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Can an employer deny overtime if its stated in the employee handbook?

Rodeo, CA |

My employer is denying my overtime pay for the time traveled to and from a job site. He says that it states in the employee handbook that it will be paid regular time. I drove an hour from the office to a job, worked for 8 hours, and drove another hour back to the office. I charged 8 hours of regular time and 2 hours of overtime. It was denied and I was paid 10 hours of regular time. Can this be legal if it was put in the employee handbook?

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Attorney answers 5


No, this is not legal. It does not matter what the handbook says, it only matters what the law says. And the law says that the drive time to and from a job to the office is compensable. And if those extra hours put you over 8 hours in a workday, they are to paid be at time and a half. Based on your facts, those extra two hours must be paid at time and a half.

They say you get what you pay for, and this response is free, so take it for what it is worth. This is my opinion based on very limited information. My opinion should not be taken as legal advice. For true advice, we would require a confidential consultation where I would ask you questions and get your complete story. This is a public forum, so remember, nothing here is confidential. Nor am I your attorney. I do not know who you are and you have not hired me to provide any legal service. To do so would require us to meet and sign written retainer agreement. My responses are intended for general information only.


no not if you qualify for overtime.


Your travel time to your regular work site (office) is not "on the clock" however, travel from your regular work site to another location, and back, is time for which you must be paid. If you are an hourly employee and you work more than 8 hours per day or more than 40 hours per week, you must be paid at the overtime premium rate. If your first work site of the day takes you 30 minutes longer than the trip to your usual work site (home office) then only those extra 30 minutes (30 mins there and 30 mins back) are "on the clock". Hopefully this made sense. Please contact an employee side employment lawyer if you have additional questions. Best of luck to you!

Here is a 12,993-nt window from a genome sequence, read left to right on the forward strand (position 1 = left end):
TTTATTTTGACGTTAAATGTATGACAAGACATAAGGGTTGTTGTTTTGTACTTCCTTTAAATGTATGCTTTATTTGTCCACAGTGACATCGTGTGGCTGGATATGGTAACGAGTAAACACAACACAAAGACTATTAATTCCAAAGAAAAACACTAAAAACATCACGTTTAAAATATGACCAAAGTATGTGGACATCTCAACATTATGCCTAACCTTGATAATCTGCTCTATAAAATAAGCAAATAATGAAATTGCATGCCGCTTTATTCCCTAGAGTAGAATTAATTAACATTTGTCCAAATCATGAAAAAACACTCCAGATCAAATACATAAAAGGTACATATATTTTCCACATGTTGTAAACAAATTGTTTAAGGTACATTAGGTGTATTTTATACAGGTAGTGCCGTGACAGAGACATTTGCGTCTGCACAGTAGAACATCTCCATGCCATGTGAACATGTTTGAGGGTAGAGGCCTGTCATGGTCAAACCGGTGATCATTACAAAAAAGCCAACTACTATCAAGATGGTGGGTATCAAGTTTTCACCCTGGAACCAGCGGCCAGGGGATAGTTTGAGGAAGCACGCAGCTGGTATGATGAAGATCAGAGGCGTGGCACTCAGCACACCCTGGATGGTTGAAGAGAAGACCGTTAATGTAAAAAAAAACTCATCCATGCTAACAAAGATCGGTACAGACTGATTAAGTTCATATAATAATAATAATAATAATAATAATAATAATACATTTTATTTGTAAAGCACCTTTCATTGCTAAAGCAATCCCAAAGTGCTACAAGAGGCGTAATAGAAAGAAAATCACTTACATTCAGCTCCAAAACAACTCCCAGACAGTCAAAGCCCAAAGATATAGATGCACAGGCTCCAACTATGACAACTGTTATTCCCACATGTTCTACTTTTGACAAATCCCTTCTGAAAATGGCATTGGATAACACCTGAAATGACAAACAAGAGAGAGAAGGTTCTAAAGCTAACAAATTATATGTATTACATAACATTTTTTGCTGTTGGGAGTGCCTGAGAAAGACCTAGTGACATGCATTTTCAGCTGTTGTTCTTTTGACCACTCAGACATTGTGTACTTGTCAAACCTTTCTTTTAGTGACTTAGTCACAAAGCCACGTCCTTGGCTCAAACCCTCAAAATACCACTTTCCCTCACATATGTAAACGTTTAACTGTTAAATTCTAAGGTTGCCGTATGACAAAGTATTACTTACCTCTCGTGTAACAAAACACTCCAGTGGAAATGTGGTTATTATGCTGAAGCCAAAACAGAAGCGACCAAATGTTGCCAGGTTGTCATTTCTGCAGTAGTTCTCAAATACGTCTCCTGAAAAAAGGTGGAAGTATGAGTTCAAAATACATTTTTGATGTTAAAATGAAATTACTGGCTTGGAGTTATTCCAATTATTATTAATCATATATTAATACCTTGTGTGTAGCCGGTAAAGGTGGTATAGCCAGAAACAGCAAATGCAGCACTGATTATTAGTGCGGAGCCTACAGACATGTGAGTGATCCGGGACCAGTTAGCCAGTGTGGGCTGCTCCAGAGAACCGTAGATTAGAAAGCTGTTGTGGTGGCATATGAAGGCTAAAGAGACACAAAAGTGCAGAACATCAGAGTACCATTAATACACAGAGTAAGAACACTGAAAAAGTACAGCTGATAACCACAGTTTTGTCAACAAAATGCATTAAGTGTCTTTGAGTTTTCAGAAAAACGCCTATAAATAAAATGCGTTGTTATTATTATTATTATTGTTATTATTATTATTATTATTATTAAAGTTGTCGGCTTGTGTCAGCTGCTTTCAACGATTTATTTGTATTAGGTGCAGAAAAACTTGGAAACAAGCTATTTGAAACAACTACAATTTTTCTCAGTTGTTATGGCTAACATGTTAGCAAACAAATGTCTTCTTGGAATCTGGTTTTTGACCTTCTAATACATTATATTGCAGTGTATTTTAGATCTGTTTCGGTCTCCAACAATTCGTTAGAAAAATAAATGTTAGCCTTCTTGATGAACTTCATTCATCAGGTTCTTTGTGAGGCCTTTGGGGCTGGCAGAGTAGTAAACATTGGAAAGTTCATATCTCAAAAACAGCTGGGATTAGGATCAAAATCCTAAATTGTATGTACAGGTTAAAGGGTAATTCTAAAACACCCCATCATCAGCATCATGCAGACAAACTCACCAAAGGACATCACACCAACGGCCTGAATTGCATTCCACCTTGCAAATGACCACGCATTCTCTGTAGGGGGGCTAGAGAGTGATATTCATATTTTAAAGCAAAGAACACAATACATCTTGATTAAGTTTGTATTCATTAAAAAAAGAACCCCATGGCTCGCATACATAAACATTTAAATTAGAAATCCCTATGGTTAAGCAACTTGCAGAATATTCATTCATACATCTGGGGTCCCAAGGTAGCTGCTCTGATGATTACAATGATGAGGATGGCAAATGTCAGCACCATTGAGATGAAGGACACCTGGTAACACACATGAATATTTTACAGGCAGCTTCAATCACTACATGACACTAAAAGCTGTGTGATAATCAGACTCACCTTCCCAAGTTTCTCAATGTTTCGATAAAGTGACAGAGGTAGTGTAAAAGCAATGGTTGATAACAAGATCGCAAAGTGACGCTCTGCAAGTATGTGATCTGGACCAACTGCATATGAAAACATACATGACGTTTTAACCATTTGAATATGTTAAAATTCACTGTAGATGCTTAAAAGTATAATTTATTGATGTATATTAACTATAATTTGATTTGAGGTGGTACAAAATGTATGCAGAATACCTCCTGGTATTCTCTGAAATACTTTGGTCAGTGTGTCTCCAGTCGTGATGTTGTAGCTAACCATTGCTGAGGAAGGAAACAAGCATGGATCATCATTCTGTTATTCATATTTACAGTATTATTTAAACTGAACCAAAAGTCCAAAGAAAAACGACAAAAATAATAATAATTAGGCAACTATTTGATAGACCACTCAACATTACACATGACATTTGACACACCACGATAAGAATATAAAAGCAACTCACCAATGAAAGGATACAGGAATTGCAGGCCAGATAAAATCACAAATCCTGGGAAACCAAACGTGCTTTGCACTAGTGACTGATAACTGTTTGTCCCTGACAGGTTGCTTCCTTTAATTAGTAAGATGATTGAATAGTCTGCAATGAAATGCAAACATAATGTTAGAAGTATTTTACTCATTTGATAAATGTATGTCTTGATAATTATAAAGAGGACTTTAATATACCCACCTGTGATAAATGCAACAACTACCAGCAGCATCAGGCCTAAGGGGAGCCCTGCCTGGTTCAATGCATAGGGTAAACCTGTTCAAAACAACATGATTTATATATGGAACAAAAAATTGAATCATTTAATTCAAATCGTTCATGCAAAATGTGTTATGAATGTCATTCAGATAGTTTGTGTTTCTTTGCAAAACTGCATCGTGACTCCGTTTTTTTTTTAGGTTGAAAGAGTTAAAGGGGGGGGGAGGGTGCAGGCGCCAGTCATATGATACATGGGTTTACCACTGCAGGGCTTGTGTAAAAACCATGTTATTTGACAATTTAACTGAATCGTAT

I agree with my colleagues about the compensability of travel time to/from your office to a job site, and that your employer cannot change the law regarding payment of overtime for non-exempt employees through its employee handbook. This is only true of course if you are a non-exempt employee. If you are an exempt employee, then your employer is not required to pay for overtime at all. Some employers do voluntarily provide additional compensation to exempt employees for travel time. It sounds like you are a non-exempt employee, and my colleagues have made that reasonable assumption, but it may be that your employer has classified you as exempt. There is not enough information in your posting to determine whether your employer has done that, or whether that classification would be improper.


Unless you are an "exempt" employee, you are entitled to overtime pay at the rate of time and a half, if you work more than 8 hours a day or 40 hours per week. (To be considered "exempt" you must meet various criteria which is not apparent from your facts and which you have not discussed) As a "non-exempt", employee, however, you are also due a lunch break, off the clock, mid way through your work day, (minimum half hour, upon completion of no more than 5 hours), unpaid, and breaks (10-15 min) approximately midway through the early part of your work day and approximately mid way through the latter portion of your work day. If you are not allotted a lunch break "immediately following five hours of work", your employer may also be forced to pay you an additional hour pay at your "regular" hourly rate, for not allowing you to take that lunch break. Penalties may also be awarded if you are not "allotted" the early and later breaks. Interest can be added to time, unpaid, and penalties may be awarded. You should keep your own time records to provide an accounting to support your claim. The more complex the issues the more likely an attorney may be helpful to you.

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